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Tautog

Tautoga onitis

Tautogs vary in color from brown to grayish or black with irregular bars or blotches on the sides. (Virginia Institute of Marine Science)
Tautogs vary in color from brown to grayish or black with irregular bars or blotches on the sides. (Virginia Institute of Marine Science)

The tautog is a stout, mottled fish with a thick tail and strong teeth. It can be found year-round around wrecks, reefs and pilings near the mouth of the Chesapeake Bay.

Appearance:

  • Stout, rounded body
  • Varies in color from brown to grayish or black with irregular bars or blotches on the sides
  • Blunt head with greenish eyes and thick lips
  • Strong teeth
  • Females and small males have a black chin. Some larger males have a white chin.
  • Long dorsal fin with about 16 spines
  • Thick, squared tail fin
  • Grows to about 12 inches long

Habitat:

  • Usually found around wrecks, reefs, rocks and pilings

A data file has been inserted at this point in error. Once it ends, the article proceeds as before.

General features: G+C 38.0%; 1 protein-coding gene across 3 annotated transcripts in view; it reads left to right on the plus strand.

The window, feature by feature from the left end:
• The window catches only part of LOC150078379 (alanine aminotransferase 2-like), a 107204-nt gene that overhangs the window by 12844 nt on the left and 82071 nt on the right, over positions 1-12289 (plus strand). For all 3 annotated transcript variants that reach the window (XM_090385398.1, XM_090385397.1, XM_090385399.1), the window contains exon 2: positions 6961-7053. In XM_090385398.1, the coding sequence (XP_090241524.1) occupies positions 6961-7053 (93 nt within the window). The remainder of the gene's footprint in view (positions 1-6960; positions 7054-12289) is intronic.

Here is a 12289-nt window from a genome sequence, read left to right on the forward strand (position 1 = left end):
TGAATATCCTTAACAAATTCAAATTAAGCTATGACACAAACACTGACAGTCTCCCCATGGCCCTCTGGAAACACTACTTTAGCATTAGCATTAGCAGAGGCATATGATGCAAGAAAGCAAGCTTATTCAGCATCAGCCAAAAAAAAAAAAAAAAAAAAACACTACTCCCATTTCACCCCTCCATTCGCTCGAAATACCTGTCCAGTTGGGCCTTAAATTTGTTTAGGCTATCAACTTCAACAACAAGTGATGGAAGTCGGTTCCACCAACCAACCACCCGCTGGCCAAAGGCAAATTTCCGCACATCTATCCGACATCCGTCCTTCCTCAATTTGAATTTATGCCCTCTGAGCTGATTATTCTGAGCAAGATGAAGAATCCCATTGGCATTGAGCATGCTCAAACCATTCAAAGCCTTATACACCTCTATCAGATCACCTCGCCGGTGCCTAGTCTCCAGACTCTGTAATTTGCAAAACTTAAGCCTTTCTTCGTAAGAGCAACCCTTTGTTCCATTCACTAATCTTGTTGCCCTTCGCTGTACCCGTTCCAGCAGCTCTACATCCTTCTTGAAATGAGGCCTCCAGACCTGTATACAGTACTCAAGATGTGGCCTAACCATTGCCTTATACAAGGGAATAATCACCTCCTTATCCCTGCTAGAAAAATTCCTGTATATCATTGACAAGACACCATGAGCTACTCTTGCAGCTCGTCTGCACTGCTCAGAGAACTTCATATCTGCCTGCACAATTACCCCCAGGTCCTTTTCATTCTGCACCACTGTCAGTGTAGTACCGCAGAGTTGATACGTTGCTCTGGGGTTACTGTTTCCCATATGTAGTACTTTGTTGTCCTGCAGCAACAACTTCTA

Range:

  • Found year-round near the Chesapeake Bay’s mouth
  • Common in parts of the lower Bay from autumn through spring
  • May be found as far north as the Chester River
  • Moves offshore in summer

Feeding:

  • Eats clams, crabs, mussels, barnacles and other shellfish
  • Uses its powerful teeth to crush its prey’s shells
  • Only feeds during the day

Reproduction and Life Cycle:

  • Spawns from late April-early August in the lower Bay and offshore
  • The female lays about 200,000 eggs
  • After hatching, bright green tautog larvae drift for about three weeks before settling in shallow bay grass beds
  • In about 3 years, tautogs become sexually mature and lose their bright green coloring
  • Can live 34 years

Other Facts:

  • Also known as blackfish in northern bays, where it is much more abundant
  • When they are not feeding, tautogs are known to find a hole and lie motionless on their side. The fish are so inactive at night that sport divers have been able to catch them by hand.
  • The Maryland Chesapeake Bay record tautog, which was caught in October 2005 off Point Lookout, was 25 inches long and weighed 9 pounds.

Sources and Additional Information:

  • Fishes of Chesapeake Bay by Edward O. Murdy, Ray S. Birdsong and John A. Musick
  • Life in the Chesapeake Bay by Alice Jane Lippson and Robert L. Lippson
  • Tautog – Gulf of Maine Research Institute

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